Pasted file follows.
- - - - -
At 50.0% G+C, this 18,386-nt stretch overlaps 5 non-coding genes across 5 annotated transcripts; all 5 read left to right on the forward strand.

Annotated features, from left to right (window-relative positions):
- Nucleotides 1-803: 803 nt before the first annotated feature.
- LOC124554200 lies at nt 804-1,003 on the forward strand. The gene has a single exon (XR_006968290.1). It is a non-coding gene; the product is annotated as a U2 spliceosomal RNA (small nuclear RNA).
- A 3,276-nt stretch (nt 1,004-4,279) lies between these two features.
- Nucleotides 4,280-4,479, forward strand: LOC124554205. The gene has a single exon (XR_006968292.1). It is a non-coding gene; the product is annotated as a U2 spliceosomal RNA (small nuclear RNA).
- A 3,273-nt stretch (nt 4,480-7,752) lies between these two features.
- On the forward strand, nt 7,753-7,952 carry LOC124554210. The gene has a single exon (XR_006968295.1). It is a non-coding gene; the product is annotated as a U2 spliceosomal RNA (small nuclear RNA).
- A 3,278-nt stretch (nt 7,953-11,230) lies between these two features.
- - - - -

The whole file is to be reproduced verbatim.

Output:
At 50.0% G+C, this 18,386-nt stretch overlaps 5 non-coding genes across 5 annotated transcripts; all 5 read left to right on the forward strand.

Annotated features, from left to right (window-relative positions):
- Nucleotides 1-803: 803 nt before the first annotated feature.
- LOC124554200 lies at nt 804-1,003 on the forward strand. The gene has a single exon (XR_006968290.1). It is a non-coding gene; the product is annotated as a U2 spliceosomal RNA (small nuclear RNA).
- A 3,276-nt stretch (nt 1,004-4,279) lies between these two features.
- Nucleotides 4,280-4,479, forward strand: LOC124554205. The gene has a single exon (XR_006968292.1). It is a non-coding gene; the product is annotated as a U2 spliceosomal RNA (small nuclear RNA).
- A 3,273-nt stretch (nt 4,480-7,752) lies between these two features.
- On the forward strand, nt 7,753-7,952 carry LOC124554210. The gene has a single exon (XR_006968295.1). It is a non-coding gene; the product is annotated as a U2 spliceosomal RNA (small nuclear RNA).
- A 3,278-nt stretch (nt 7,953-11,230) lies between these two features.